Multiple views and complementarity. The shared reflection is the collective cognitive closure where the diversity of values and talents come together in a shared dance and demonstrate learning through polarities or conflicting views. This stage raises the issue of “When we have different values and wishes, how do we solve such situations in a way where everyone contributes? How do we move on in a way that shows respect of each other´s value and values?”

Integration in the smaller and larger groups. The small groups of mono-coloured participants instantly develop an in-group cohesion fuelled by shared perspectives and ideas. When the results are shared, all participants seem to understand that they need each other to be able to ensure high-quality problem solving capacity. The concept diversifies at an individual level at the same time as it unifies at the group level.

Egalitarianism. In the workshop, we stress these ideas in a setting where none of the colours dominate or are viewed as more important than the others. This unique context, compared to most real life situations where power and expertise are unevenly distributed, can be utilised as a mirror for more open reflection towards real-life challenges.


Case illustration: One of our clients created numerous ideas of Red, Blue and Green values, which we summarised in the illustration below. The different workgroups then picked the values from this overview that were most relevant for their own group. The shared model was the one that united the whole organisation.



If you wish to further explore how to efficiently develop values in a systematic manner that promotes a broader values-based management that will improve your work environment, please contact us: bze@human-factors.no or + 47 908 75 547.

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Update: On-going research and development activities

The activities and projects below are either recently finished or on-going and this post is meant to orient you.

New book!

We have recently published our second book about the Diversity Icebreaker. It is a collection of different research papers, conference presentations and academic articles. The book would not be possible without the exceptional willingness to explore, evaluate and document the effects of the Diversity Icebreaker workshops that the participating researches have demonstrated, most often in cooperation with Piotr Pluta or myself, at Human Factors in Oslo. We appreciate their efforts!

Conference presentations

This year we will / have presented DI at four different conferences this year:

  • At the EAWOP (European Association of Work and Organizational) conference in Oslo, 20th-23rd The presentation will focus on Red, Blue and Green as language categories, forming perception and perspectives relevant for change, learning and positive identity development.
  • Similar focus will be also presented at the FUGIC (Flying University of Global Integral Competence) Forum 2015, 17th-20th September, in Munich.
  • At the Annual Meeting of the Academy of Management in Vancouver, 7th-11th August, the DI workshop will be held to kick off a discussion about the process of “othering” – a process of labelling others in a devaluating way. The DI workshop will be used as an example of positive labelling, in contrast to what the processes of labelling usually entail. The labelling taking place in the DI workshops most often has a positive effect resulting from the fact that the process is balanced: no one is better than the other is (the labels are equal), no one is excluded and when the individual differences are utilized, the focus is on the positives.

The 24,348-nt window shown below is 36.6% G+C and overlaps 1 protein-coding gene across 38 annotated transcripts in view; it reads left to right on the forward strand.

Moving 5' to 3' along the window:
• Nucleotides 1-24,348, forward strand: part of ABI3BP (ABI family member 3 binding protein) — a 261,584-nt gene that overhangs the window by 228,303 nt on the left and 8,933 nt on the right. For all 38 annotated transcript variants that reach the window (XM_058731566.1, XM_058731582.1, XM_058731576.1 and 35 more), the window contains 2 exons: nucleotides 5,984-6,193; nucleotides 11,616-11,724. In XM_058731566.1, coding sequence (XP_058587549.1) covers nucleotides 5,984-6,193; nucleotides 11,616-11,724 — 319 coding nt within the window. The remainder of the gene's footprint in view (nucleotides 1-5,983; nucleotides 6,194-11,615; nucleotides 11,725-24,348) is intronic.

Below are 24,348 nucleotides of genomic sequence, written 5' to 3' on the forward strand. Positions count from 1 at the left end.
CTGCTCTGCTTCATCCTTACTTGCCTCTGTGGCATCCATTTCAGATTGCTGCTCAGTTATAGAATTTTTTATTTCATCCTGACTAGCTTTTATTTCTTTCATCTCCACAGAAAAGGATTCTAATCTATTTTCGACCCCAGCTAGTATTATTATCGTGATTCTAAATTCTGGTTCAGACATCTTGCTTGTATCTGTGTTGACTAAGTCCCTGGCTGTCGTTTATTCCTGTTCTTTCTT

• An article systematically analysing and attempting to understand the mechanisms and effects related to humour present in the Diversity Icebreaker workshop, will be presented by Piotr Pluta at the 23rd Nordic Academy of Management Conference at the Copenhagen Business School, 12th-14th

On-going research

There’s a number of on-going research initiatives related to DI:

  • Humour: Piotr Pluta is investigating the mechanisms and effects related to humor, which seems to be omnipresent and crucial for the Diversity Icebreaker workshops. This first academic contribution will review the available body of research and theories that could be applied to systematically study humor in the Diversity Icebreaker and draws future avenues for research and its potential, practical implications.
  • Management teams: Roar Skare has teamed up with us to gather DI data on management teams. We aim to see if there are typical patterns in leadership teams in regard to the distribution of the DI colours in different business sectors. Will we see more Red in management sales teams, Green in research and development and Blue in engineering? We hope more consultants will send us their results from such teams. So far, we have mapped 20 management teams and we need many more to complete the research.
  • Data from African countries: We have gathered feedback from 12 consultants that have executed 35 Diversity Icebreaker seminars in 12 different countries south of Sahara. With this effort, we seek to understand the potential pitfalls in globalization of our concept. The aim is to present the results at a management conference in Nairobi in Kenya together with Sue Canney Davison, 5th-10th January 2016.
  • Effect studies: The effects of the Diversity Icebreaker workshop continue to be investigated at the Hebrew University in Jerusalem, Israel. 200 students every semester participate in the DI workshops and the variables of interest are creativity, relational identity and willingness to speak up and suggest improvements (voicing).